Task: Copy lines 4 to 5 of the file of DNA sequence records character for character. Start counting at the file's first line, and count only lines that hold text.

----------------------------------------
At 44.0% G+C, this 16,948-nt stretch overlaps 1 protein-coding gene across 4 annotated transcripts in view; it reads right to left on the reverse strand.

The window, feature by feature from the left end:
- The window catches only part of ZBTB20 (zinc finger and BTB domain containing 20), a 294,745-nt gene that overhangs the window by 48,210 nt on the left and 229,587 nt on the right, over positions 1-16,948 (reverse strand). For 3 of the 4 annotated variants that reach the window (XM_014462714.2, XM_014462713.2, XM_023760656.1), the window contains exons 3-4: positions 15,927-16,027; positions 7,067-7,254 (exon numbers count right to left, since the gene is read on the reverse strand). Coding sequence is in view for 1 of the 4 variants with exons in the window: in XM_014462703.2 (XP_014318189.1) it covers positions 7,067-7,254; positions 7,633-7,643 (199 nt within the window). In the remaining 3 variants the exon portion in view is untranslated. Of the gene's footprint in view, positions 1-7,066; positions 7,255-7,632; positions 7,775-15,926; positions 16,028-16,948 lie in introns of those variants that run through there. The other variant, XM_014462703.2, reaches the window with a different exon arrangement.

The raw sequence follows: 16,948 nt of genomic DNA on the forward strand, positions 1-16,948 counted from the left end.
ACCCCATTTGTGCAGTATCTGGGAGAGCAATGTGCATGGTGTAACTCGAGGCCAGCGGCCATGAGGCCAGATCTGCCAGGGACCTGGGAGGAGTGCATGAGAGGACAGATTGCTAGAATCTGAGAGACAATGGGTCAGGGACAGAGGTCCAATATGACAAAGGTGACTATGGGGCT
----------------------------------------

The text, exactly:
The raw sequence follows: 16,948 nt of genomic DNA on the forward strand, positions 1-16,948 counted from the left end.
ACCCCATTTGTGCAGTATCTGGGAGAGCAATGTGCATGGTGTAACTCGAGGCCAGCGGCCATGAGGCCAGATCTGCCAGGGACCTGGGAGGAGTGCATGAGAGGACAGATTGCTAGAATCTGAGAGACAATGGGTCAGGGACAGAGGTCCAATATGACAAAGGTGACTATGGGGCT